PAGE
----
The DREAMBOXES' creation process
I am on the plane, from Rio to Venice, and I have the weird sensation of having
left Brazil without leaving.
Six months between walls, seeing from my window 1000 different windows...
what a limited world!
As we have no idea of the future, I became super active in the present.
I built what I called DREAMBOXES, and these little boxes saved me. Art saves.
They are small, some even tiny, intimate, but generous in what they offered
me. I felt boxed in at home and so, within the microcosm of the boxes I was
able to create a dimension of freedom.
How do you make a bird happy in a cage? I discovered a way. Between the
creation of my first and last little boxes, a little bird built its nest on a plant
directly outside my living room window, and then suddenly abandoned it. A
month later it returned, adding small details whose meaning was not evident.
Perhaps to better welcome its mate; create a more attractive nook; protect
against the elements. The owner of this beautiful nest didn't like to be
photographed... admired, yes, but never photographed.
In perfect synchrony with this precious little bird, I constructed nests, or, more
precisely, niches. My space of freedom was only boxes. Yet, that did not stop
me from dreaming.
I did not want to change the appearance of the external walls: boxes were,
boxes will be. Collected over the years, most of them coming from Japan, a
country of unique packaging, made with care... but they were still mere paper
or wooden boxes. As the days went by, I began to fill them with emotions and
secrets--in every little corner.
Out of need, the first one was filled with trees, simulating a small forest to
make me breathe. In the second one there was a bridge or a ladder, at the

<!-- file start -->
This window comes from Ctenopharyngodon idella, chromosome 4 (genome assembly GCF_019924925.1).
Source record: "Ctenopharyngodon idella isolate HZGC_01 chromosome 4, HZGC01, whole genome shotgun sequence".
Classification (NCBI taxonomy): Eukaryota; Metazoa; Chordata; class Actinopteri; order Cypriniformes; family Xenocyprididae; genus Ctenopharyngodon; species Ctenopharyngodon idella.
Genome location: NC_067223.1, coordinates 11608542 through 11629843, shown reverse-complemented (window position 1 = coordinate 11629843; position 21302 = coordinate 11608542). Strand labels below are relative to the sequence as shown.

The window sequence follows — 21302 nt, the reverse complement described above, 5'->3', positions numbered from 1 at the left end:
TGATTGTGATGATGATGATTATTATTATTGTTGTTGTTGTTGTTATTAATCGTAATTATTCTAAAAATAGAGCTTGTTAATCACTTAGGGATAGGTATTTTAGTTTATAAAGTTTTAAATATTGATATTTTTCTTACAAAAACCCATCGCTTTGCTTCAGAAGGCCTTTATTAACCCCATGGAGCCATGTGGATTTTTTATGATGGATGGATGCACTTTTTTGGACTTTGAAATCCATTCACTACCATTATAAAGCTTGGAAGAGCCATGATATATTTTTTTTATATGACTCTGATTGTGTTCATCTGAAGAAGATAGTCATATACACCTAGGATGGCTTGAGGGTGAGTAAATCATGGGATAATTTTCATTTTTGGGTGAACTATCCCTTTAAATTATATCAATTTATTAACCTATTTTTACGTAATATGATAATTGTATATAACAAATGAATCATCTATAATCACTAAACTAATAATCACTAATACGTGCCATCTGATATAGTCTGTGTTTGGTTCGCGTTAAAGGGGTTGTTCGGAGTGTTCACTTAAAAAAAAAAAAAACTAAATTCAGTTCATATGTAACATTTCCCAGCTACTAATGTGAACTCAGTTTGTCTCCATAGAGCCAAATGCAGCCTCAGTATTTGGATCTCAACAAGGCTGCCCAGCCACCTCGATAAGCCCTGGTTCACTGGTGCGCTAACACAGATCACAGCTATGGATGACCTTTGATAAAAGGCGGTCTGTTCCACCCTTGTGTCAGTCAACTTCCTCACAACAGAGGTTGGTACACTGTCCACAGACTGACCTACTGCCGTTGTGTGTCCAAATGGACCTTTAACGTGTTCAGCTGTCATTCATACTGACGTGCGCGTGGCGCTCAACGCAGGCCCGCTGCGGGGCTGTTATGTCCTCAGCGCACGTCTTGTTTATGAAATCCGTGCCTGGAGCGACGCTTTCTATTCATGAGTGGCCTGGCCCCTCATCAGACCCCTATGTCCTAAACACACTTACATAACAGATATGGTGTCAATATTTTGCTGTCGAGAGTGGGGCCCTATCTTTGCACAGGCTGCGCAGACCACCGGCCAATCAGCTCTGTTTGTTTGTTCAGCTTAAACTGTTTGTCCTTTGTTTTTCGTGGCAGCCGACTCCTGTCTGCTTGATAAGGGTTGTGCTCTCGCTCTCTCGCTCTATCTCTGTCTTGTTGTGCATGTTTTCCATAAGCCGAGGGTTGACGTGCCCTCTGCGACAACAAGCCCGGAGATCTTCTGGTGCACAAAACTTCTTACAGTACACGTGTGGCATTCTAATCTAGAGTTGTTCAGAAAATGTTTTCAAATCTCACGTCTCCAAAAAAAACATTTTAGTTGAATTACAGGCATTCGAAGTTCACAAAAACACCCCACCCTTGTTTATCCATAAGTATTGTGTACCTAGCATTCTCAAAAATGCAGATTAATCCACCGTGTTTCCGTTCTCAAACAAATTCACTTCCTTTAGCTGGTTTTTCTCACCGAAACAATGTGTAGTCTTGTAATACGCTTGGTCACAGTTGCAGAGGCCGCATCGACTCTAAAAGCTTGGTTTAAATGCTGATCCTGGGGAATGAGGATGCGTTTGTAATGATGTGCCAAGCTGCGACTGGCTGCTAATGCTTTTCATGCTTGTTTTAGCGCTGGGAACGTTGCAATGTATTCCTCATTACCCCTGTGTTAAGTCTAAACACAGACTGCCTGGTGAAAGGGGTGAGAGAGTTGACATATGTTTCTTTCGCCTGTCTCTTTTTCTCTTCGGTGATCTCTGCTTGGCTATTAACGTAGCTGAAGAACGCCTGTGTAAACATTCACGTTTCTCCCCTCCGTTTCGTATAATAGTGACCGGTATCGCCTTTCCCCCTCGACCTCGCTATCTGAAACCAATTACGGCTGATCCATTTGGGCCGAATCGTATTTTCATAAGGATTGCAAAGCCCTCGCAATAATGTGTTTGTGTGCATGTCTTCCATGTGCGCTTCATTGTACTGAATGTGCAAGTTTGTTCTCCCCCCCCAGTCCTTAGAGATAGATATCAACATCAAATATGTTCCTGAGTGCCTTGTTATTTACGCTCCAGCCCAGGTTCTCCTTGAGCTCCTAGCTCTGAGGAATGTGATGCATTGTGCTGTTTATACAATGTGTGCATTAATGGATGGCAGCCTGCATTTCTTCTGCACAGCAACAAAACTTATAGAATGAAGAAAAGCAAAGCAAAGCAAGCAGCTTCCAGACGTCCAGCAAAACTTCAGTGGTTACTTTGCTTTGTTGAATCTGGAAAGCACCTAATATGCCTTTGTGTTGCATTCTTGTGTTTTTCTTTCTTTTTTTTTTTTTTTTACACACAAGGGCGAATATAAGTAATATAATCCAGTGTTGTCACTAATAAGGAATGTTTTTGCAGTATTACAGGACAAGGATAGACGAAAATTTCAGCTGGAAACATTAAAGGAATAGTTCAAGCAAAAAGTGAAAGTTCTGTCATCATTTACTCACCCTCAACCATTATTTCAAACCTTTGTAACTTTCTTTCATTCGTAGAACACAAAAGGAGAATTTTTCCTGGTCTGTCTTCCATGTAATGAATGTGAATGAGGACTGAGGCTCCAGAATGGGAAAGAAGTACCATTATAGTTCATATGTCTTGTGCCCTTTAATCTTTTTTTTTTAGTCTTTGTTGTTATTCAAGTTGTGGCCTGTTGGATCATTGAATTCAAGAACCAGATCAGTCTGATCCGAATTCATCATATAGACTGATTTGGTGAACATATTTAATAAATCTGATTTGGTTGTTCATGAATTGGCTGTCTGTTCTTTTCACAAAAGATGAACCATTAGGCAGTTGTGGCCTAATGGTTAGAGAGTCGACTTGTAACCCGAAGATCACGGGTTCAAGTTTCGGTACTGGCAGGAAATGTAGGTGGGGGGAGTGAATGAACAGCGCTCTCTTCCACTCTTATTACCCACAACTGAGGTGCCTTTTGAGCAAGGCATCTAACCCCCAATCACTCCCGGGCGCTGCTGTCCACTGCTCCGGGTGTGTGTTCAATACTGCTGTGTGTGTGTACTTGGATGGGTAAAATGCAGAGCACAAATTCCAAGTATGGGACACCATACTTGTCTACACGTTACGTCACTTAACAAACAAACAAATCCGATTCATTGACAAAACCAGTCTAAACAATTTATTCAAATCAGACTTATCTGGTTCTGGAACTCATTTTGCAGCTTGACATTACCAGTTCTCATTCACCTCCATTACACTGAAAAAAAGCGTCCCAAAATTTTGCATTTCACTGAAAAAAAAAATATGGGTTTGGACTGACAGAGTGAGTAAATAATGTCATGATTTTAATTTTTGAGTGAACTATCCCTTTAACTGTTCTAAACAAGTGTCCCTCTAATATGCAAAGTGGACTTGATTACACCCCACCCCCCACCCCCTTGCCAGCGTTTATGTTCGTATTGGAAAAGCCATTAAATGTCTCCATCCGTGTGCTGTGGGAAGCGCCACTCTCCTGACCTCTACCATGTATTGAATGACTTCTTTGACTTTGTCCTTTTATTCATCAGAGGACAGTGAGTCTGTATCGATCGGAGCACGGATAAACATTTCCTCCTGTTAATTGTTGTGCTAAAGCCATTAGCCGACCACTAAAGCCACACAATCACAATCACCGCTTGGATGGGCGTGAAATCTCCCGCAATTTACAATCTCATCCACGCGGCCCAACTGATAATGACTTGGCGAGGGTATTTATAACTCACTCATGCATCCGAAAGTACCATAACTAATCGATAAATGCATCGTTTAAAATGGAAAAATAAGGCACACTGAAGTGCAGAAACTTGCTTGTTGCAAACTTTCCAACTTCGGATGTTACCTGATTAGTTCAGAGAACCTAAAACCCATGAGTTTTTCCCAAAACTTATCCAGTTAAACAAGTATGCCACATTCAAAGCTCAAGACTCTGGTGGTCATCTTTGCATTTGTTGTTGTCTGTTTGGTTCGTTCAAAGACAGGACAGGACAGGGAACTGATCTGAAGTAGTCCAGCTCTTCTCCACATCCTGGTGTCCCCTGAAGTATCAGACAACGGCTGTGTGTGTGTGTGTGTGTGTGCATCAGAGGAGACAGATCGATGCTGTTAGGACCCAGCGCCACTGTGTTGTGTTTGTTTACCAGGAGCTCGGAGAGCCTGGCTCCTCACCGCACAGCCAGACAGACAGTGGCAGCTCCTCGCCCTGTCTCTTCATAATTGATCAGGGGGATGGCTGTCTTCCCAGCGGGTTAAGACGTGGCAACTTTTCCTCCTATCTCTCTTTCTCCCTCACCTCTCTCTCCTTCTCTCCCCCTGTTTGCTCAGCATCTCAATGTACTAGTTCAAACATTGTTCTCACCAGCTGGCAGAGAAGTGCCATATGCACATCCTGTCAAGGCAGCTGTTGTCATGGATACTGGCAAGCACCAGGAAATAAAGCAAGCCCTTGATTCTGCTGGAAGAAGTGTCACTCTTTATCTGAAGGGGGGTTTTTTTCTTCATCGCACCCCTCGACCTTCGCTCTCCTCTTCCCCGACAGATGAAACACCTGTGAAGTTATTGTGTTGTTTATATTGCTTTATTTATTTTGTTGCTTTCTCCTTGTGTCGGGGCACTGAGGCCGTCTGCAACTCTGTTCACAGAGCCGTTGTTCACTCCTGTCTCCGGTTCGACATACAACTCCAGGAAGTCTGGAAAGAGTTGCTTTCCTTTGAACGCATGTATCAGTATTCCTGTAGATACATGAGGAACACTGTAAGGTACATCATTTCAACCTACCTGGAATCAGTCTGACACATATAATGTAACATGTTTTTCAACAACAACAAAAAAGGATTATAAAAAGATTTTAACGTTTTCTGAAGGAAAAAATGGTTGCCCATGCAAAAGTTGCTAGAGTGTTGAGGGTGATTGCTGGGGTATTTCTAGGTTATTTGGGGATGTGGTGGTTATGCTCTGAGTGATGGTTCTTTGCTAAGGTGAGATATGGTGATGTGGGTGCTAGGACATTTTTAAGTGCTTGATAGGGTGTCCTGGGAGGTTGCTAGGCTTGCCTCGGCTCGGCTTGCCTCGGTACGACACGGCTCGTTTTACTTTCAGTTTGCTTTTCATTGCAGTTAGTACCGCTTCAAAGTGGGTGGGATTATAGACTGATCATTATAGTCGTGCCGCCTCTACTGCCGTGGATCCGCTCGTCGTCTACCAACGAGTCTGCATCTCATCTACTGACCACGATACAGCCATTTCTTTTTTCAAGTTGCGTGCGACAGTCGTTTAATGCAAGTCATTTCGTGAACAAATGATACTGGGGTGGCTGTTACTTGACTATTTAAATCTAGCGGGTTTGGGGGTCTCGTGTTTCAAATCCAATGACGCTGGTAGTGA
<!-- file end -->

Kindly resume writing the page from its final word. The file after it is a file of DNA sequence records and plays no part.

choice of the viewer—the passage from one place to another.
The boxes made me travel and there were so many journeys. Farewell boxes,
welcome boxes, organic boxes, architecture boxes, city boxes, an aerial
tramway to the sky, a couple of chromosomes, and even a tribute to Frida
Khalo. Of course, I wanted to invite people to enter with me into these
ambiences—to share in my dreams.
So do come, join in, you are welcome. They are available for anyone who
wants to enjoy them. To me, they have a scent and the journey they propose
has an indefinite duration. Sometimes I imagine that someone can get lost in a
tiny box and never come back.
Life is beautiful. All of us should re-learn innocence, we do need it.
A year has passed and, after seeing a play by Robert Wilson in Venice, the
boxes demanded little human beings. Made of white plastic, like ghosts, they
show an unsettling sense of introspection and loneliness. I called them "The
Loners' Boxes”. We were almost over the pandemic and then a war broke out
within Europe burdening our thoughts with ominous threats and terrible
memories of past conflicts.
Who knows what will come next? I am not very optimistic. War, nationalism,
political polarization, income inequality, and climate change cloud my sky. But,
I choose to keep on making boxes, building dreams. Who knows if you, dear
reader, spectator or art lover, will find in these landscapes the refuge and
freedom that I found?
Hugs from obsessive creator of DREAMBOXES,